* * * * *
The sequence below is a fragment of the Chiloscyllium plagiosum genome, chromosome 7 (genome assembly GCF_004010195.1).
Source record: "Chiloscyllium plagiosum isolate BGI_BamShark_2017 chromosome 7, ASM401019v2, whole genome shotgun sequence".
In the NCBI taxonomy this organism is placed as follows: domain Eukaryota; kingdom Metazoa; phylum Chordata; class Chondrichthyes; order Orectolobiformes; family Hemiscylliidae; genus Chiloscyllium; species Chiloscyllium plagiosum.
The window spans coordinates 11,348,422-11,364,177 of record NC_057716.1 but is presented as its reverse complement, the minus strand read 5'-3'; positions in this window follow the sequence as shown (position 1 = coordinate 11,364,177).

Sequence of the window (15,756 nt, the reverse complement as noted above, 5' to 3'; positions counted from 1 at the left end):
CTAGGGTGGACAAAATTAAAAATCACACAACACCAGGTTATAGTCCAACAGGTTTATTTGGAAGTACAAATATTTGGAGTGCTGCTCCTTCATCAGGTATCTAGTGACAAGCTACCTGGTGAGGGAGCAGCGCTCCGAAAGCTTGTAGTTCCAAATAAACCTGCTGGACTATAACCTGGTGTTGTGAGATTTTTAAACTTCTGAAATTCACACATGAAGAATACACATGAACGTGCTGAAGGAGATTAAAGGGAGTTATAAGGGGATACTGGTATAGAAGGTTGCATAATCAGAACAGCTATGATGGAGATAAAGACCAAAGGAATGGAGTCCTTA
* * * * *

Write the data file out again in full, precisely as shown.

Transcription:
The sequence below is a fragment of the Chiloscyllium plagiosum genome, chromosome 7 (genome assembly GCF_004010195.1).
Source record: "Chiloscyllium plagiosum isolate BGI_BamShark_2017 chromosome 7, ASM401019v2, whole genome shotgun sequence".
In the NCBI taxonomy this organism is placed as follows: domain Eukaryota; kingdom Metazoa; phylum Chordata; class Chondrichthyes; order Orectolobiformes; family Hemiscylliidae; genus Chiloscyllium; species Chiloscyllium plagiosum.
The window spans coordinates 11,348,422-11,364,177 of record NC_057716.1 but is presented as its reverse complement, the minus strand read 5'-3'; positions in this window follow the sequence as shown (position 1 = coordinate 11,364,177).

Sequence of the window (15,756 nt, the reverse complement as noted above, 5' to 3'; positions counted from 1 at the left end):
CTAGGGTGGACAAAATTAAAAATCACACAACACCAGGTTATAGTCCAACAGGTTTATTTGGAAGTACAAATATTTGGAGTGCTGCTCCTTCATCAGGTATCTAGTGACAAGCTACCTGGTGAGGGAGCAGCGCTCCGAAAGCTTGTAGTTCCAAATAAACCTGCTGGACTATAACCTGGTGTTGTGAGATTTTTAAACTTCTGAAATTCACACATGAAGAATACACATGAACGTGCTGAAGGAGATTAAAGGGAGTTATAAGGGGATACTGGTATAGAAGGTTGCATAATCAGAACAGCTATGATGGAGATAAAGACCAAAGGAATGGAGTCCTTA